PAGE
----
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Ear Infections

Ear Infections - Ear Infections

Much of the information on this sheet assumes that the patient is a child. However, most material applies to an adult as well, with exceptions that should be obvious. Generally, adult myringotomies with ventilating tubes are performed as an in-office procedure under local anesthesia. Should you have any questions concerning the differences in adult and pediatric post-operative care, please ask.

Ear Infections

Otitis media with effusion or serous otitis media is a term used to describe an accumulation of non-infected fluid in the middle ear-that part of the ear behind the eardrum. This fluid may vary from watery to glue-like. It occurs because of obstruction of the Eustachian tube, a narrow tube which connects the middle ear to the back of the patient’s nose (an area called the nasopharynx). This tube allows the pressure in the middle ear to be equilibrated with the pressure in the environment. Opening and closing of this tube is responsible for the popping sensation which is feltwhen one climbs rapidly in an elevator, automobile, or airplane. This equilibration of pressure is necessary for the well being of the middle ear. Obstruction of this tube is not uncommon in children under the age of six. It is frequently related to allergies, enlarged adenoids, or an infection. Unusual anatomical problems such as a cleft palate are also associated with persistent fluid. The infections which cause this may be either viral or bacterial. Because of this, these accumulations of fluid are often associated with repeat episodes of a cold or upper respiratory tract infection.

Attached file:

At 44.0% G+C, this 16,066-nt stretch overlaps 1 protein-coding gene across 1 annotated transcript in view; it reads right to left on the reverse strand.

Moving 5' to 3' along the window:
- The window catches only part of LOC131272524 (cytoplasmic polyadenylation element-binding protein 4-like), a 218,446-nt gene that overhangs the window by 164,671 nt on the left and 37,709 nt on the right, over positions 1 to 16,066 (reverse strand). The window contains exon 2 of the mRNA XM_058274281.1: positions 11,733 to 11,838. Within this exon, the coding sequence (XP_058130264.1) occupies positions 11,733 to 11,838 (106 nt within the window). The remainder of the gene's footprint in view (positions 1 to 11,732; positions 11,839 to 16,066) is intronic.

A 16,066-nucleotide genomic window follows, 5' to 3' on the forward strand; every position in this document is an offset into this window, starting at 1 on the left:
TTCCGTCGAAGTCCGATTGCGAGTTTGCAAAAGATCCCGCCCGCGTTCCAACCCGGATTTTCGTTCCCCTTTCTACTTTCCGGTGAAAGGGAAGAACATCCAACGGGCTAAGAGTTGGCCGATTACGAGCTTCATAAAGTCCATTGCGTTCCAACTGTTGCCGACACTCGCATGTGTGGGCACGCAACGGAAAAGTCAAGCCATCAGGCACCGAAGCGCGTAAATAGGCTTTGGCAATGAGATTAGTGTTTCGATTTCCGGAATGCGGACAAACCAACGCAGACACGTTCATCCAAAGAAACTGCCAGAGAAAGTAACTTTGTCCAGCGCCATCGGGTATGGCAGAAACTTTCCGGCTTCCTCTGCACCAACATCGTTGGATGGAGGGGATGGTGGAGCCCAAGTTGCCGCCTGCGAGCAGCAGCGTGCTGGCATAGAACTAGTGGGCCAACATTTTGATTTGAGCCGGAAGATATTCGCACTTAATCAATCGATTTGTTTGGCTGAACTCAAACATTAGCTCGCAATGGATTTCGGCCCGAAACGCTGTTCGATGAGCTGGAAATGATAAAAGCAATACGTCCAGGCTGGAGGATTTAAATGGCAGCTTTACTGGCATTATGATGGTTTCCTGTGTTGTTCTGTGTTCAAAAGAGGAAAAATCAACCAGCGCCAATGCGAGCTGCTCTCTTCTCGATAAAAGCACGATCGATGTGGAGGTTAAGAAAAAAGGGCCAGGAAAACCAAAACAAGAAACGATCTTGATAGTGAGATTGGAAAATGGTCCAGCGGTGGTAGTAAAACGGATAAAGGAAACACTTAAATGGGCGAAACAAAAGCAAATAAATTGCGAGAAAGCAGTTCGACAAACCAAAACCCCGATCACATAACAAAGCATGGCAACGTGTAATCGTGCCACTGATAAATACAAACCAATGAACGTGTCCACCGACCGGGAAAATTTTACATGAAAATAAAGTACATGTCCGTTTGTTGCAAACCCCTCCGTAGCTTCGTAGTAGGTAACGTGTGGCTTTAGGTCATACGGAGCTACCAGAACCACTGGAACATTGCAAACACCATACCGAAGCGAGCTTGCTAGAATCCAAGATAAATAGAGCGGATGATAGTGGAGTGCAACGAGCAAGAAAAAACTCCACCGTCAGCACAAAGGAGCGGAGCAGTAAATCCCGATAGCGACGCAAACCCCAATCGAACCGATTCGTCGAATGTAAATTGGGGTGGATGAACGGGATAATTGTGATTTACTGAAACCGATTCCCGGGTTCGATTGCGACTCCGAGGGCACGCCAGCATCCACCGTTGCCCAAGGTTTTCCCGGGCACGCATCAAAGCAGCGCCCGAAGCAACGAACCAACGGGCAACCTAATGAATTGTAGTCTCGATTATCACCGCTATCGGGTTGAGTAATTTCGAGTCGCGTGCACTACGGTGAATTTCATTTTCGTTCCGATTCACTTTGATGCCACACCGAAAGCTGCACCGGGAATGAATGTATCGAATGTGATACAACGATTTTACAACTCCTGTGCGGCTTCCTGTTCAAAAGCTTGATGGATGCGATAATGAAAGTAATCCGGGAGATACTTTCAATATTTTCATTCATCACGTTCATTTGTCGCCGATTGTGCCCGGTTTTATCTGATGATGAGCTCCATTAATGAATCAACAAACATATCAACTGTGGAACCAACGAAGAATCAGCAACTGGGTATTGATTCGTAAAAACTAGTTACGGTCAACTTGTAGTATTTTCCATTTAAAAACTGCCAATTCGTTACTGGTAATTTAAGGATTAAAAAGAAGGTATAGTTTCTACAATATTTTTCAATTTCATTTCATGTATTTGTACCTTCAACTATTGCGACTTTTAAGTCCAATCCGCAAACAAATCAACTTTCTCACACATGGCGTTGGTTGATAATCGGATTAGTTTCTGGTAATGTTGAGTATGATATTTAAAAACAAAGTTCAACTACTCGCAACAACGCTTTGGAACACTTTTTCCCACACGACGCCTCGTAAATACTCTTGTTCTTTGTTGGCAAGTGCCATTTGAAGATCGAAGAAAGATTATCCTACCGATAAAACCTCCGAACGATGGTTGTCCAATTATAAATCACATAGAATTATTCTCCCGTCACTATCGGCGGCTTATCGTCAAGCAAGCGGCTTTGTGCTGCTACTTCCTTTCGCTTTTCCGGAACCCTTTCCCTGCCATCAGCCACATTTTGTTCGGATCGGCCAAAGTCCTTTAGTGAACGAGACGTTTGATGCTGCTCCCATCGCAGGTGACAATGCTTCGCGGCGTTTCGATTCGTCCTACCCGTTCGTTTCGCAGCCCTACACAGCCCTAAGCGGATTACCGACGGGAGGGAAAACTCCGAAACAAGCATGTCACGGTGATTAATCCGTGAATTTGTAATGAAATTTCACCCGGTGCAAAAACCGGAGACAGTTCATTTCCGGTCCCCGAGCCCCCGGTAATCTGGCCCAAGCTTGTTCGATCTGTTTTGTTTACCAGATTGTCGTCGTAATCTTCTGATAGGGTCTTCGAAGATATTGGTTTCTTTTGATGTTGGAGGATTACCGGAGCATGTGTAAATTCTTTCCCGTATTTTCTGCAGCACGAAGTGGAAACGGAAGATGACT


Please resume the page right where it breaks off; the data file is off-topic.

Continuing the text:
In children this fluid is often relatively asymptomatic. Parents may notice that the child has difficulty hearing. He or she turns the television up louder or keeps saying What? when spoken to. Young children will often tug at their ears. They may awaken in the middle of the night pulling at their ears and crying. Serous otitis media tends to be more symptomatic in adults. The most frequent complaint relates to decreased hearing; sound tends to be muffled. Additional complaints include a sense of fullness or stuffiness of the ears, an awareness of one’s own voice radiating to the affected ear, or mild discomfort.